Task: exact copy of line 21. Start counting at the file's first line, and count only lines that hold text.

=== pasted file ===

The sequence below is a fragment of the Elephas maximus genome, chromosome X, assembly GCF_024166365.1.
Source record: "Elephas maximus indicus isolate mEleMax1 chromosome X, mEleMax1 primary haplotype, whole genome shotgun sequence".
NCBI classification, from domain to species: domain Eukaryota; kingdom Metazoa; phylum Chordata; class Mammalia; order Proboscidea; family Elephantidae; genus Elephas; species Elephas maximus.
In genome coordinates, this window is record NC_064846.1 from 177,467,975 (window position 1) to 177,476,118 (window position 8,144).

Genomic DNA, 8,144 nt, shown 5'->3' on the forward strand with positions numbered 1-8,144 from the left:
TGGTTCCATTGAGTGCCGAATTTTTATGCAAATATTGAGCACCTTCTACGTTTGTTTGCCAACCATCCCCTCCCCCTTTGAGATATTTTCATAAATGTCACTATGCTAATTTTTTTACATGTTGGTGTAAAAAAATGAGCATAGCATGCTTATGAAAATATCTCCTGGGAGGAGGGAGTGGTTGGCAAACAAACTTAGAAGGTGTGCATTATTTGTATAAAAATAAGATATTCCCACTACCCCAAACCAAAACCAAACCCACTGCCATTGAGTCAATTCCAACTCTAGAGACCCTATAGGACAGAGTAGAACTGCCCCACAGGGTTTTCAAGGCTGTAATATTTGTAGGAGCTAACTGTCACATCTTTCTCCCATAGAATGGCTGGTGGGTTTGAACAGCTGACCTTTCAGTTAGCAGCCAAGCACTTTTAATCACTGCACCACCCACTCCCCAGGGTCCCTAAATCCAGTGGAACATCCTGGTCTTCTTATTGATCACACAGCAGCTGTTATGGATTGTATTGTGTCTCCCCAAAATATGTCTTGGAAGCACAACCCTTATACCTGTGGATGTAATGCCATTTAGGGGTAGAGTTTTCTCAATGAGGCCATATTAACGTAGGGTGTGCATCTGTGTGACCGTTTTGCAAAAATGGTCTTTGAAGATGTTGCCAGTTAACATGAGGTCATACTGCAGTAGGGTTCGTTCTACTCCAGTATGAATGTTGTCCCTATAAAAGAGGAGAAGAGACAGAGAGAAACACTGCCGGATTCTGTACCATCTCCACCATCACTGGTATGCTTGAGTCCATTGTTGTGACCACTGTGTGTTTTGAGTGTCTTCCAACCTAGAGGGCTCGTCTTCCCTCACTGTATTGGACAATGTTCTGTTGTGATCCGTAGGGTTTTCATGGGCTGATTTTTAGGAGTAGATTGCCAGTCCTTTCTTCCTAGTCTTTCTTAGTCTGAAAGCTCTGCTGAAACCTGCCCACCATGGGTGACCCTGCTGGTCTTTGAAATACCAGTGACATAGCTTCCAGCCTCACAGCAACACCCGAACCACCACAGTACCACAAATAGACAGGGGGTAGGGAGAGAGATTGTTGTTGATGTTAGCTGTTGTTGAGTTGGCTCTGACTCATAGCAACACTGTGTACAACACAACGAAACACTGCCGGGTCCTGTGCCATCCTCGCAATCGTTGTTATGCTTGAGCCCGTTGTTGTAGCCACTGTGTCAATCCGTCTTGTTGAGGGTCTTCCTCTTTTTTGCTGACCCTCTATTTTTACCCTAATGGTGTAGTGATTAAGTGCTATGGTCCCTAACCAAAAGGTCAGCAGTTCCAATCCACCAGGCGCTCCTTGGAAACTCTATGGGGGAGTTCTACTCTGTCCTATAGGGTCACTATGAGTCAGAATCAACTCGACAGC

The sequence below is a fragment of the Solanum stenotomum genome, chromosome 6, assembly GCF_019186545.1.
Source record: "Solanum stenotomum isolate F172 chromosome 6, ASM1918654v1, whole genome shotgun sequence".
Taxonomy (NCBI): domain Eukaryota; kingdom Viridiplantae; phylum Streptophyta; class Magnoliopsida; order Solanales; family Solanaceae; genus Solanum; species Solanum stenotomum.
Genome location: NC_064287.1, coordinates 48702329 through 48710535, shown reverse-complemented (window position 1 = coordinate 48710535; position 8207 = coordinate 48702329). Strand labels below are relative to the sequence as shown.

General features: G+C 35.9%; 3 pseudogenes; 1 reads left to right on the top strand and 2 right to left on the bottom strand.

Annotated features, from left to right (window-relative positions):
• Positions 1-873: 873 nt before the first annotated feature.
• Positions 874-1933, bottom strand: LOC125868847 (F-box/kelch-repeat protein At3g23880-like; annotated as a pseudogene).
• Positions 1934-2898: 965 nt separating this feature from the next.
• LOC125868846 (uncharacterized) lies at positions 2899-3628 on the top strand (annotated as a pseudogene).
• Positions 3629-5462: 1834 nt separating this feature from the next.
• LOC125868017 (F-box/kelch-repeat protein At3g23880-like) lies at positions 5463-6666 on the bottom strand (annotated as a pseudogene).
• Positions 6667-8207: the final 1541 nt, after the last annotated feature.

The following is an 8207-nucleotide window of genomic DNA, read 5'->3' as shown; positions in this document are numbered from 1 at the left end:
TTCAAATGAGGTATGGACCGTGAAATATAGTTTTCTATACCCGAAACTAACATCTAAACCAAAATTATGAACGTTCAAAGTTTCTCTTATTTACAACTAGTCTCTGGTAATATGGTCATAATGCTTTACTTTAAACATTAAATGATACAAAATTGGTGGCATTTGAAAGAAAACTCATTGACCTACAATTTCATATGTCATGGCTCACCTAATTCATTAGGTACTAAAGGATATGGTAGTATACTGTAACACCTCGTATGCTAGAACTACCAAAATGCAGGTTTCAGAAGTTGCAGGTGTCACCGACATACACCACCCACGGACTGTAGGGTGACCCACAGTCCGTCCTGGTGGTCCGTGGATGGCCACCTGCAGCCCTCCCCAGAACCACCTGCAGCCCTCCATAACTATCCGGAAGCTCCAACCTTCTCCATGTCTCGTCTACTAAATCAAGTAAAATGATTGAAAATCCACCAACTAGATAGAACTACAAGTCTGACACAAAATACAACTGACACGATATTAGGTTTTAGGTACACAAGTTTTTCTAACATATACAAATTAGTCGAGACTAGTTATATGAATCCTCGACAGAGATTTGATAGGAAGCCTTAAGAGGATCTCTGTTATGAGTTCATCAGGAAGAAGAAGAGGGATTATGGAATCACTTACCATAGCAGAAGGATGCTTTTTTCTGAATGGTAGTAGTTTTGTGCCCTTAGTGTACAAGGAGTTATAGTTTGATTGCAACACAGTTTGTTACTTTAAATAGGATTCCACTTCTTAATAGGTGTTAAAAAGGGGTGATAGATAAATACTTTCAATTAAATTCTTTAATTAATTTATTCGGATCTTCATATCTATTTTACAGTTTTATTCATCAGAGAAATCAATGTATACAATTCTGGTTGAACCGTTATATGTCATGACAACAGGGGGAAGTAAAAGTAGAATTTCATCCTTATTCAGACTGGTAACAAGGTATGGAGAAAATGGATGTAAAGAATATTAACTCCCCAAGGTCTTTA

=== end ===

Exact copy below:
TTCAAATGAGGTATGGACCGTGAAATATAGTTTTCTATACCCGAAACTAACATCTAAACCAAAATTATGAACGTTCAAAGTTTCTCTTATTTACAACTAGTCTCTGGTAATATGGTCATAATGCTTTACTTTAAACATTAAATGATACAAAATTGGTGGCATTTGAAAGAAAACTCATTGACCTACAATTTCATATGTCATGGCTCACCTAATTCATTAGGTACTAAAGGATATGGTAGTATACTGTAACACCTCGTATGCTAGAACTACCAAAATGCAGGTTTCAGAAGTTGCAGGTGTCACCGACATACACCACCCACGGACTGTAGGGTGACCCACAGTCCGTCCTGGTGGTCCGTGGATGGCCACCTGCAGCCCTCCCCAGAACCACCTGCAGCCCTCCATAACTATCCGGAAGCTCCAACCTTCTCCATGTCTCGTCTACTAAATCAAGTAAAATGATTGAAAATCCACCAACTAGATAGAACTACAAGTCTGACACAAAATACAACTGACACGATATTAGGTTTTAGGTACACAAGTTTTTCTAACATATACAAATTAGTCGAGACTAGTTATATGAATCCTCGACAGAGATTTGATAGGAAGCCTTAAGAGGATCTCTGTTATGAGTTCATCAGGAAGAAGAAGAGGGATTATGGAATCACTTACCATAGCAGAAGGATGCTTTTTTCTGAATGGTAGTAGTTTTGTGCCCTTAGTGTACAAGGAGTTATAGTTTGATTGCAACACAGTTTGTTACTTTAAATAGGATTCCACTTCTTAATAGGTGTTAAAAAGGGGTGATAGATAAATACTTTCAATTAAATTCTTTAATTAATTTATTCGGATCTTCATATCTATTTTACAGTTTTATTCATCAGAGAAATCAATGTATACAATTCTGGTTGAACCGTTATATGTCATGACAACAGGGGGAAGTAAAAGTAGAATTTCATCCTTATTCAGACTGGTAACAAGGTATGGAGAAAATGGATGTAAAGAATATTAACTCCCCAAGGTCTTTA